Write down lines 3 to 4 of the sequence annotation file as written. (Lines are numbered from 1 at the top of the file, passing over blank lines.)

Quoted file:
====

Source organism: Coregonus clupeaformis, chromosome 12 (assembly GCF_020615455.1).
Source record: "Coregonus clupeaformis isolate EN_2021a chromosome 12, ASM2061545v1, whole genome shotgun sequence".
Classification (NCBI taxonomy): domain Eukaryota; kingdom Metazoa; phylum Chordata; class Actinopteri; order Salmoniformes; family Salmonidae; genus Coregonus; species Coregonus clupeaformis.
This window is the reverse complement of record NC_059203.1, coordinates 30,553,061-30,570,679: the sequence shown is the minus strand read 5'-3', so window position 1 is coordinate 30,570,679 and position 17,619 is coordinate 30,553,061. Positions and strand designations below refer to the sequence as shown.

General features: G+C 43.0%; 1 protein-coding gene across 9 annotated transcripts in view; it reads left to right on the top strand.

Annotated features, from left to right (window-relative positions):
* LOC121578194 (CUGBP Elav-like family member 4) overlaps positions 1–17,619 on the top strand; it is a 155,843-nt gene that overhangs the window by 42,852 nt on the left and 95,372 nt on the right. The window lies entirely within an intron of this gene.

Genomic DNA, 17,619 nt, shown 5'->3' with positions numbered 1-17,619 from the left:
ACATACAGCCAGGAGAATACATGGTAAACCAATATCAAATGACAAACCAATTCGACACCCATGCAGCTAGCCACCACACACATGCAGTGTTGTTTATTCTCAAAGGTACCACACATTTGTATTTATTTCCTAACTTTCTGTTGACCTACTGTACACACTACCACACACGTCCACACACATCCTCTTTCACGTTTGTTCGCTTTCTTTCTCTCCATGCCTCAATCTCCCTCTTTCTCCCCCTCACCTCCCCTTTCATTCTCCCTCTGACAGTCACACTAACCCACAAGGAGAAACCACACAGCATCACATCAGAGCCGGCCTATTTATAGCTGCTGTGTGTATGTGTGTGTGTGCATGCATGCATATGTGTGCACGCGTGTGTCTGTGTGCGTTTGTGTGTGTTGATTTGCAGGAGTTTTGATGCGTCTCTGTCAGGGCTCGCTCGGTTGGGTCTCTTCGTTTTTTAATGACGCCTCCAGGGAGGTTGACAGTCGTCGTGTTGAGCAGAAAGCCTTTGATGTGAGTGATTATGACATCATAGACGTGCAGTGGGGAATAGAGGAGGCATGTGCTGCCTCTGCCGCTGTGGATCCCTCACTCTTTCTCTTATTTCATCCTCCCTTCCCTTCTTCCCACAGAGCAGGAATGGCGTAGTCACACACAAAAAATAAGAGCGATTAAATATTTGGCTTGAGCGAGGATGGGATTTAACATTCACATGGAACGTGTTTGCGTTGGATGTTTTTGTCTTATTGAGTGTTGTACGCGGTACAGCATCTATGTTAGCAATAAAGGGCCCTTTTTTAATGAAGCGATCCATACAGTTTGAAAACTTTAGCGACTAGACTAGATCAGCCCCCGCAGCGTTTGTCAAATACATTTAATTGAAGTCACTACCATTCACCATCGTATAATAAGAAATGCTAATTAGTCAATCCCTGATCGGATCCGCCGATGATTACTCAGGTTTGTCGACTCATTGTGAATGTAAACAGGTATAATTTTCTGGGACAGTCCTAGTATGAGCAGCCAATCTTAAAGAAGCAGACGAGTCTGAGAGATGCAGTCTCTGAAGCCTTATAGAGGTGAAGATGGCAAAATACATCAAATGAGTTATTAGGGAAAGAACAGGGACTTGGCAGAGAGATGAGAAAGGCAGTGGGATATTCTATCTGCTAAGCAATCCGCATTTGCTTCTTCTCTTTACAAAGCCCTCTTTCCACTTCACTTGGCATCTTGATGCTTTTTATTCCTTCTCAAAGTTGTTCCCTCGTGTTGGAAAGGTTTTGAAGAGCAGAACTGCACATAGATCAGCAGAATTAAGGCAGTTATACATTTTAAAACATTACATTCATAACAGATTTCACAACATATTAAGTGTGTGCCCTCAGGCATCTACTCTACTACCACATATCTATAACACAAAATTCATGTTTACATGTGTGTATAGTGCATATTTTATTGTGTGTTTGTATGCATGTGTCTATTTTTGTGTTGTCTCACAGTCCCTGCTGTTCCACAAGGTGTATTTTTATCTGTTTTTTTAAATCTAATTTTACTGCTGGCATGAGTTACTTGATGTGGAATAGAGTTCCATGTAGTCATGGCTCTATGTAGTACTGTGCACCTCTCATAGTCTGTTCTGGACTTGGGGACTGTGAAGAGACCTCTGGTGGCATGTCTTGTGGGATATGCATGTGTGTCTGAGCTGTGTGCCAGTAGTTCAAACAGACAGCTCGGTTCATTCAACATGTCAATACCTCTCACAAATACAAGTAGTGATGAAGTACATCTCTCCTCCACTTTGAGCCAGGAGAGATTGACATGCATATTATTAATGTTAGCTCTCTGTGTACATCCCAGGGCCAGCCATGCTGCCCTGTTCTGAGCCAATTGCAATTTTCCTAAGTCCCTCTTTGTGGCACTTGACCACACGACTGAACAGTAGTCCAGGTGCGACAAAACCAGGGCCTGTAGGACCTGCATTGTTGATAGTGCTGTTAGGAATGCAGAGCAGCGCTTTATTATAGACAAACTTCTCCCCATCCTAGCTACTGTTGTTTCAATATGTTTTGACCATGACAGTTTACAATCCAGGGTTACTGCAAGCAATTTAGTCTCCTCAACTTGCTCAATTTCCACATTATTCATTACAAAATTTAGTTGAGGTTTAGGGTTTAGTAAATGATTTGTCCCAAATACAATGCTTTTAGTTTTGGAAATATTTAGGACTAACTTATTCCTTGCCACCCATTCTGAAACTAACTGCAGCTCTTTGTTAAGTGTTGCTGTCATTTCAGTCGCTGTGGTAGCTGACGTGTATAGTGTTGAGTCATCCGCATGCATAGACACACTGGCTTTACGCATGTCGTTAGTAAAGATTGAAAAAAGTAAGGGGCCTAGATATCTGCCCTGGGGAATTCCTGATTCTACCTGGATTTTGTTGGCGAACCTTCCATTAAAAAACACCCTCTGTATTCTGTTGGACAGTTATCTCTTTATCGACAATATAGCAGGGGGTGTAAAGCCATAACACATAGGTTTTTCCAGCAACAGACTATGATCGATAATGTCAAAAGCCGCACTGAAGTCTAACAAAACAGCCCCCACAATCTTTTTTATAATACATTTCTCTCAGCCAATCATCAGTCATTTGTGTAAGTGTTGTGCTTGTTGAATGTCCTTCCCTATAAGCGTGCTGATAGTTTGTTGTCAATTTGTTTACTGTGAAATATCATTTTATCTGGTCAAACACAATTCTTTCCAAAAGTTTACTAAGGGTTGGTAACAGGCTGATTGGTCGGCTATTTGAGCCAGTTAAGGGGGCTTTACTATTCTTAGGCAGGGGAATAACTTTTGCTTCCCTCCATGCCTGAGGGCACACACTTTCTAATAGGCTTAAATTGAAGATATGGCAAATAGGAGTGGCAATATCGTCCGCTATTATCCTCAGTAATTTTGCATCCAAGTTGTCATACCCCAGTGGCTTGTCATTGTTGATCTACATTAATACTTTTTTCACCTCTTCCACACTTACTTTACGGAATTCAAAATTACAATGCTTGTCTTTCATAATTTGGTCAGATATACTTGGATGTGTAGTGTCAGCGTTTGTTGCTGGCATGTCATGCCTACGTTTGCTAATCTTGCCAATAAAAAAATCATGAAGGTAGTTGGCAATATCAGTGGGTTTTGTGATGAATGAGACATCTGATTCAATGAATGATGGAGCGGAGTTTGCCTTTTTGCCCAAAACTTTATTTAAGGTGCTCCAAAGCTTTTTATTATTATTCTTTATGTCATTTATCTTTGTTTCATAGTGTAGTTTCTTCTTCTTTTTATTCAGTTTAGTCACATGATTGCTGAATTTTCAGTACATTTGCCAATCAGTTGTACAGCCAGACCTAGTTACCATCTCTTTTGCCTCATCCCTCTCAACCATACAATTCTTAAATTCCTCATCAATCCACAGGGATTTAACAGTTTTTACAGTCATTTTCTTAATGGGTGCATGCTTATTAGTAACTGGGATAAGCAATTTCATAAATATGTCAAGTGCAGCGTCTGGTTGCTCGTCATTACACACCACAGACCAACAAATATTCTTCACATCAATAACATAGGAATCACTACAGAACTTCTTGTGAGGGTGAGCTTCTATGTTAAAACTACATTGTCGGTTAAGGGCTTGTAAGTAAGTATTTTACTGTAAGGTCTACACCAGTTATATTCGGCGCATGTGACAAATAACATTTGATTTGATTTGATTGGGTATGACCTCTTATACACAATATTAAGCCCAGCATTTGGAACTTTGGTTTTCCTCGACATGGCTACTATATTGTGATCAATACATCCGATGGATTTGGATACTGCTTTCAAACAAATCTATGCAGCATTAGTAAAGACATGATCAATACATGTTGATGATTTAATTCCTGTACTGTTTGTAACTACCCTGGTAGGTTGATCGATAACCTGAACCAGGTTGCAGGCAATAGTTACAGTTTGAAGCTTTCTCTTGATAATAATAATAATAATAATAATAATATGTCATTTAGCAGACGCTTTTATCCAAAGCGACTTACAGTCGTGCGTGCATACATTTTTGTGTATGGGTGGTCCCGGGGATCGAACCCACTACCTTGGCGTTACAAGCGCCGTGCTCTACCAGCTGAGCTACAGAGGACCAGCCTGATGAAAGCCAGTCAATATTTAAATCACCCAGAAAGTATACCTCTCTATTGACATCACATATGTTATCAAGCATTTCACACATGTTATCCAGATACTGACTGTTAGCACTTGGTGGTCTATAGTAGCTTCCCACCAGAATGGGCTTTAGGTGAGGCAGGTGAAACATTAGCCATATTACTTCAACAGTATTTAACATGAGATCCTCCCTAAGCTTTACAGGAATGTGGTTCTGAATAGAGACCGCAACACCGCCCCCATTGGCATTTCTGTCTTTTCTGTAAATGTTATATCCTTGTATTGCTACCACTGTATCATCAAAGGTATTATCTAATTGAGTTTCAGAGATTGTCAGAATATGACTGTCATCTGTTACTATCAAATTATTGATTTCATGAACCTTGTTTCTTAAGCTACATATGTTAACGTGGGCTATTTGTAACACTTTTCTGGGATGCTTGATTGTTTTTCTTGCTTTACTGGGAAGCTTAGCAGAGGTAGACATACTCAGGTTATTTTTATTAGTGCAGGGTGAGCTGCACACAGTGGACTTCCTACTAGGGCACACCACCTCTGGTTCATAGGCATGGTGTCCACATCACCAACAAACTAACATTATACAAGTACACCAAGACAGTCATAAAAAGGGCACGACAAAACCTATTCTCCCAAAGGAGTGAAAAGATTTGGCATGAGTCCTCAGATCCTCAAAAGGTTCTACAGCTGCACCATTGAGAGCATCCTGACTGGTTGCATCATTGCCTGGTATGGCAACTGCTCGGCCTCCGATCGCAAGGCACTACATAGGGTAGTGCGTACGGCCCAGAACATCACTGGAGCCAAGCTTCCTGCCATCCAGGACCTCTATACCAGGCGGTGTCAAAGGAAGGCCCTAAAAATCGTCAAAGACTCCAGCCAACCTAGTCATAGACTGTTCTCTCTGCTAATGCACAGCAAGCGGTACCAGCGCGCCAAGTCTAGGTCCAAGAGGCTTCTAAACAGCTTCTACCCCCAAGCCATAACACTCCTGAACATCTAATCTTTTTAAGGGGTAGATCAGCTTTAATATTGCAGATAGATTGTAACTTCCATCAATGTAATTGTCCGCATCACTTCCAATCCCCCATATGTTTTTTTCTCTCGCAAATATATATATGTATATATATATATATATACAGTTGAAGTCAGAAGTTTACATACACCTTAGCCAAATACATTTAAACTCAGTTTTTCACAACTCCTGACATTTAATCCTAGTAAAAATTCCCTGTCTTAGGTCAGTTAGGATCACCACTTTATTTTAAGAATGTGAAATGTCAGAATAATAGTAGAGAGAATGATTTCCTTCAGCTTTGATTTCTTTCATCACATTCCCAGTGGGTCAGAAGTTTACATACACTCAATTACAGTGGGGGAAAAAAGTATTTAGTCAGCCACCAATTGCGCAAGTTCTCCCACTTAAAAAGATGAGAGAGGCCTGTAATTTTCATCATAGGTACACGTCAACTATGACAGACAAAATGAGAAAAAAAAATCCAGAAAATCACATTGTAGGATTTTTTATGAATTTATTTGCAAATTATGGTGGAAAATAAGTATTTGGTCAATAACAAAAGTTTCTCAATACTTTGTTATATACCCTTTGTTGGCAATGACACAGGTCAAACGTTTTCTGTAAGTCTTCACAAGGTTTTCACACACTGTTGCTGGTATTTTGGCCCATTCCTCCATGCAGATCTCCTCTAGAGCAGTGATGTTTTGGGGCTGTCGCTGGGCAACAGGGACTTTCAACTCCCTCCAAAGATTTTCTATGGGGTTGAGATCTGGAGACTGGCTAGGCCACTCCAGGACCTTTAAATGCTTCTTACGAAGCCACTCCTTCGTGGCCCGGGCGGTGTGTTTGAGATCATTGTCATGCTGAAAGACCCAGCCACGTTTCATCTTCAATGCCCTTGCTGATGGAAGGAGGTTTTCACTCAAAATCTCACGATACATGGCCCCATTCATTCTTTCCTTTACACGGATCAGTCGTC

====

Classification (NCBI taxonomy): domain Eukaryota; kingdom Metazoa; phylum Chordata; class Actinopteri; order Salmoniformes; family Salmonidae; genus Coregonus; species Coregonus clupeaformis.
This window is the reverse complement of record NC_059203.1, coordinates 30,553,061-30,570,679: the sequence shown is the minus strand read 5'-3', so window position 1 is coordinate 30,570,679 and position 17,619 is coordinate 30,553,061. Positions and strand designations below refer to the sequence as shown.